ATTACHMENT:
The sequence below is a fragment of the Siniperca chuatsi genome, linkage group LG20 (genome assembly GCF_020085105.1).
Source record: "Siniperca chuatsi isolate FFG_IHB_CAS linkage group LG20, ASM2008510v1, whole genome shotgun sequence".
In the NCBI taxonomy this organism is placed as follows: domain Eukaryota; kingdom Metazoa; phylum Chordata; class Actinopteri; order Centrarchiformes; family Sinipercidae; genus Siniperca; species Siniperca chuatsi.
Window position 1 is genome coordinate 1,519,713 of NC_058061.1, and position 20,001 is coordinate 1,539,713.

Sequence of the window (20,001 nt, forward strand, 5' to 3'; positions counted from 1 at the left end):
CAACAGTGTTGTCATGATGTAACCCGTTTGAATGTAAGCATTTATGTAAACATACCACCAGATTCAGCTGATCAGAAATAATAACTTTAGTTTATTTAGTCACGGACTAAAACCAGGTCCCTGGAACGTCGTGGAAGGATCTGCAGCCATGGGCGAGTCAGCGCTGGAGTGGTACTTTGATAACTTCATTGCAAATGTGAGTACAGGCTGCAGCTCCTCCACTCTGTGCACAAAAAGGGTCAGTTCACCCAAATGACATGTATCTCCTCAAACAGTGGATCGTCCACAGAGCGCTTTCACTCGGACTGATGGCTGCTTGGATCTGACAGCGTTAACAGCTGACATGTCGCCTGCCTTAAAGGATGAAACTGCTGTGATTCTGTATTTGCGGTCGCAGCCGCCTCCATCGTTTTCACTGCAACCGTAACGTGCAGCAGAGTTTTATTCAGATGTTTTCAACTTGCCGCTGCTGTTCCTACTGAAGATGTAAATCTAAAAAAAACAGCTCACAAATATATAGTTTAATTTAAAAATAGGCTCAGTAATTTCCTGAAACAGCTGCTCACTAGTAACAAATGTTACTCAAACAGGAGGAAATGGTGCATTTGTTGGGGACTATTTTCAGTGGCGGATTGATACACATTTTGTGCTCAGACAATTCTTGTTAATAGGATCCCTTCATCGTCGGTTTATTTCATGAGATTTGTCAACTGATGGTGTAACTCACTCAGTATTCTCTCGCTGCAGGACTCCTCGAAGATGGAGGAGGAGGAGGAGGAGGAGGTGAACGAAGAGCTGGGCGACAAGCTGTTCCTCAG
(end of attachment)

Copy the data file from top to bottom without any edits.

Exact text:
The sequence below is a fragment of the Siniperca chuatsi genome, linkage group LG20 (genome assembly GCF_020085105.1).
Source record: "Siniperca chuatsi isolate FFG_IHB_CAS linkage group LG20, ASM2008510v1, whole genome shotgun sequence".
In the NCBI taxonomy this organism is placed as follows: domain Eukaryota; kingdom Metazoa; phylum Chordata; class Actinopteri; order Centrarchiformes; family Sinipercidae; genus Siniperca; species Siniperca chuatsi.
Window position 1 is genome coordinate 1,519,713 of NC_058061.1, and position 20,001 is coordinate 1,539,713.

Sequence of the window (20,001 nt, forward strand, 5' to 3'; positions counted from 1 at the left end):
CAACAGTGTTGTCATGATGTAACCCGTTTGAATGTAAGCATTTATGTAAACATACCACCAGATTCAGCTGATCAGAAATAATAACTTTAGTTTATTTAGTCACGGACTAAAACCAGGTCCCTGGAACGTCGTGGAAGGATCTGCAGCCATGGGCGAGTCAGCGCTGGAGTGGTACTTTGATAACTTCATTGCAAATGTGAGTACAGGCTGCAGCTCCTCCACTCTGTGCACAAAAAGGGTCAGTTCACCCAAATGACATGTATCTCCTCAAACAGTGGATCGTCCACAGAGCGCTTTCACTCGGACTGATGGCTGCTTGGATCTGACAGCGTTAACAGCTGACATGTCGCCTGCCTTAAAGGATGAAACTGCTGTGATTCTGTATTTGCGGTCGCAGCCGCCTCCATCGTTTTCACTGCAACCGTAACGTGCAGCAGAGTTTTATTCAGATGTTTTCAACTTGCCGCTGCTGTTCCTACTGAAGATGTAAATCTAAAAAAAACAGCTCACAAATATATAGTTTAATTTAAAAATAGGCTCAGTAATTTCCTGAAACAGCTGCTCACTAGTAACAAATGTTACTCAAACAGGAGGAAATGGTGCATTTGTTGGGGACTATTTTCAGTGGCGGATTGATACACATTTTGTGCTCAGACAATTCTTGTTAATAGGATCCCTTCATCGTCGGTTTATTTCATGAGATTTGTCAACTGATGGTGTAACTCACTCAGTATTCTCTCGCTGCAGGACTCCTCGAAGATGGAGGAGGAGGAGGAGGAGGAGGTGAACGAAGAGCTGGGCGACAAGCTGTTCCTCAG